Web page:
It seems we have a new “barbecue stopper” about women and families, after comments last week by Perth obstetrician Barry Walters that it is selfish for older women to have babies.
Defending himself from attack in the heated national debate that followed, Walters sought to defuse the political impact of his comments, by claiming that he was talking about “medical facts”, and the risks of later pregnancy, not “values”.
Well, that’s another can of worms. Facts, after all, in their selection and presentation, can reveal as much as any overtly political comment.
In this case, missing from the “selfish older mothers” comments were myriad social facts that influence how women and men make decisions around pregnancy.
Just the facts?
So let’s turn to some of these other facts that cast a different light on the same issue.
First, there’s “choice” and “constrained choice”.
Choice in its idealised form means that everyone starts from the same position, and that each makes a simple selection between two or more options: a baby at 29 or at 39?
Yet choice, as philosopher Renata Salecl has recently pointed out, is not always as free as we would like to think – it’s accompanied by its own baggage of anxiety about the “right” choice to create the best outcome.
Constrained choice is the recognition of the real-life factors that shape a person’s decision making.
For many women, having a child at a biologically ideal age requires a host of other external factors to be in place, from having a partner who’s also prepared to have children at the “right” time, to sufficient financial security and good health.
Second, judgments about non-ideal pregnancies – too soon, too late, too irresponsible, too risky – tend to focus only on women. Yet pregnancy is so clearly an experience that involves another human being, even if it’s a purely biological connection.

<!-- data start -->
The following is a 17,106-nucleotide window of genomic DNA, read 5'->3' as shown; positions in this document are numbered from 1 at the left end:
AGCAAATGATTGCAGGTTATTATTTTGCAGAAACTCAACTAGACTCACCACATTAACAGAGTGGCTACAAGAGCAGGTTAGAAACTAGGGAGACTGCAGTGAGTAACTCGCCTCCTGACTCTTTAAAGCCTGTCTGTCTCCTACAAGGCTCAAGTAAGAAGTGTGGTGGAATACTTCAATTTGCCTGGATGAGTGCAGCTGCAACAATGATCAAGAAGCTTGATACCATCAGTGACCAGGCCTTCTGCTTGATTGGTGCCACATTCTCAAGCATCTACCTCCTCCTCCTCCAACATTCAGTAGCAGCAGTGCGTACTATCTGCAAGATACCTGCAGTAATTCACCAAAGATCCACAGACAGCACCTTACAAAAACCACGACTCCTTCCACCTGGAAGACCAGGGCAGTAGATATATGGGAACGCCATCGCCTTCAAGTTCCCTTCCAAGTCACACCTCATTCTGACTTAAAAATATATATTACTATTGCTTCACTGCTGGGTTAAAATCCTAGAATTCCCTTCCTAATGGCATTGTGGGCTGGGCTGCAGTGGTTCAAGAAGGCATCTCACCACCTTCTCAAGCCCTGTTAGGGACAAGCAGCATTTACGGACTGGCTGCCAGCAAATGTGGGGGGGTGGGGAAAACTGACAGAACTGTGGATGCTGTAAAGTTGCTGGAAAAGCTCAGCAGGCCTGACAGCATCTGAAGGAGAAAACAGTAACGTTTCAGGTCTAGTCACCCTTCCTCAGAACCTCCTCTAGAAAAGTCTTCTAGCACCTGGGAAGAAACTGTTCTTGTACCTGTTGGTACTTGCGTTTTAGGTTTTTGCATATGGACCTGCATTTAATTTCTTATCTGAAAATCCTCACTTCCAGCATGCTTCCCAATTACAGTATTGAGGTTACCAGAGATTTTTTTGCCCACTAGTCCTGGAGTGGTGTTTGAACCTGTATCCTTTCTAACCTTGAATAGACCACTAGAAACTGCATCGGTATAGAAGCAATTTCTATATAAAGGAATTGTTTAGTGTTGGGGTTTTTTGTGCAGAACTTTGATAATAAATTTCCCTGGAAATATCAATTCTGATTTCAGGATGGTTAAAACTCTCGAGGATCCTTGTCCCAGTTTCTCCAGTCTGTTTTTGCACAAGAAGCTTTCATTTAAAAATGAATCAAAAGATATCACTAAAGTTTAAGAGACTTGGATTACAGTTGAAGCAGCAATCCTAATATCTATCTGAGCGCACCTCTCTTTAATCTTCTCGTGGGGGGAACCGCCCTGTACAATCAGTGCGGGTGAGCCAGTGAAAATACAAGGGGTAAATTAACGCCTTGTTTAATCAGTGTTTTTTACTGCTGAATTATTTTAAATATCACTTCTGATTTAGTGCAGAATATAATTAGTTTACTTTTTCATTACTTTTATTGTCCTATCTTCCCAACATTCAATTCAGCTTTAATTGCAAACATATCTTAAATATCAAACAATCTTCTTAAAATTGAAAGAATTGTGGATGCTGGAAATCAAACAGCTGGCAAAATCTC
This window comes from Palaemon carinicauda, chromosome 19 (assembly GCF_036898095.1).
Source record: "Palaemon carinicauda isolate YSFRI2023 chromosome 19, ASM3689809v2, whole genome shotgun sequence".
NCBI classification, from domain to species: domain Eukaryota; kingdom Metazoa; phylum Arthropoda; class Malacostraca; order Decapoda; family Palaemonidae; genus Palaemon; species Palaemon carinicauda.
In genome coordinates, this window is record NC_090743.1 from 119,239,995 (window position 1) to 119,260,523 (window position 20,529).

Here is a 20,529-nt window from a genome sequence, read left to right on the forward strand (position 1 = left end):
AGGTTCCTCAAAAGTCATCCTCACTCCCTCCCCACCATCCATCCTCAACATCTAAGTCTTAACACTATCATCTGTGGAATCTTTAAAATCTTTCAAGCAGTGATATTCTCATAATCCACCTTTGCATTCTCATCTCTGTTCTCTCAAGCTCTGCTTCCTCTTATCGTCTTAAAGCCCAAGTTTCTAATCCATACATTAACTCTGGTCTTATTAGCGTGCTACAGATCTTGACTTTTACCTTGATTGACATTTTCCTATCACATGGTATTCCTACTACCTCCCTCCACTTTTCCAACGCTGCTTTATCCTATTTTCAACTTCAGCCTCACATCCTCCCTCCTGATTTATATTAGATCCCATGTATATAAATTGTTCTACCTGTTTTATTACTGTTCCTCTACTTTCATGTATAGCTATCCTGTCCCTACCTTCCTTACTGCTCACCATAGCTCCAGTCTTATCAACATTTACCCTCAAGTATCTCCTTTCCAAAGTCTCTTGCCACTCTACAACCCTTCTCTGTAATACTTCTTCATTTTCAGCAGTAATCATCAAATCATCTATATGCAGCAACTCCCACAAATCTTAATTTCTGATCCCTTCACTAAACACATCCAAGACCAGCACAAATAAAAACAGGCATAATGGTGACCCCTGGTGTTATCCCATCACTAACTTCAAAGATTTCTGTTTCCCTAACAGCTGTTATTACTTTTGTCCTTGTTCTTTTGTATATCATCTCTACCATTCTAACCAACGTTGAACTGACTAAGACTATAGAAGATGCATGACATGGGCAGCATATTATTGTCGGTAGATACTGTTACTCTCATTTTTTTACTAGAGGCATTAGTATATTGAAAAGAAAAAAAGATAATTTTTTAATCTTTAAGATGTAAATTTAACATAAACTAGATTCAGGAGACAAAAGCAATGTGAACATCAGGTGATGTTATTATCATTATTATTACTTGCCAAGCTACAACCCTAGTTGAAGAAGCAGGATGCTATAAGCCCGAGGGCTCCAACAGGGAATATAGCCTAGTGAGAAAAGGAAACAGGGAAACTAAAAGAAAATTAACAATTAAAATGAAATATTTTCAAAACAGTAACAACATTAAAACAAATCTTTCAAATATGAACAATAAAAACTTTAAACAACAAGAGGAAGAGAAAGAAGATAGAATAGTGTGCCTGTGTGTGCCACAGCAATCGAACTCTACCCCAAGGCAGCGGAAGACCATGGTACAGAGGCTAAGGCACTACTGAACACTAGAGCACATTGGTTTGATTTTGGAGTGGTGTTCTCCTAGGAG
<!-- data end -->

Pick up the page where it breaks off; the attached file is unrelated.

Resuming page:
More than that, the decision to try to get pregnant is one that is made in a social context, not a vacuum.
And one element of that social context particularly deserves exploring. It is this: as a society, we have decided to delay childbirth. We decided that when we gave women fuller access to public life without changing social structures to accommodate pregnancy and child rearing.
A woman will still do her best to be what Joan Williams has termed the “ideal worker”: the one who works like an unencumbered man.
If there are no easy on and off ramps to public life, that is, if leaving work or study to raise a baby means struggling to come back and if there’s inadequate flexibility or a lack of quality part-time work on return, there will always be a public cost to the supposedly “private” decision to have a child.
If a baby means becoming – or staying – one of the drudges of the marketplace and if caring work means risking poverty, then there’s a significant incentive for a woman to delay childbirth until she has gained a certain degree of seniority or financial security.
These choices remain gendered, since the statistics clearly show a persistent divide in paid and unpaid work, with men doing twice as much paid and women doing twice as much unpaid.
Where are the men?
So the issue is as much about men’s – also constrained – choices to commit to full-time work without any allowance for child rearing as it is about women’s choices to care for children.
Men’s ties to paid work means they have less time with children, do less domestic work and reduce women’s participation in public life.
This makes decisions around pregnancy carry all kinds of consequences, some invisible, and some seen but rarely spoken of.
If the response sparked by some seemingly off-hand comments about older mothers is so intense, then maybe there are some broader social issues we should also be discussing – if we want more women to avoid the medical risks of later pregnancy, what kind of social changes might we need to support earlier childbirth and rearing?
Finally, a caveat: I had all three of my children in my mid- to late-thirties, which qualifies me as one of the older mothers in this debate.
Of course there’s a story behind that “choice”, a story that makes perfect sense to me in the context of my own life.
Individual women will always have their stories about babies: the ones they wanted and didn’t have; the ones they lost; the ones they never wanted; the ones they have.
These stories are often beautiful and laden with meaning: grief, joy, regret and pleasure. There’s so much at stake for women with pregnancy, with childbirth and with child rearing.
Medical risks are one component of this, but there’s much – so much – more at stake than just medical facts.
Do you think women are choosing to have babies at a later age out of selfishness? Leave your comments below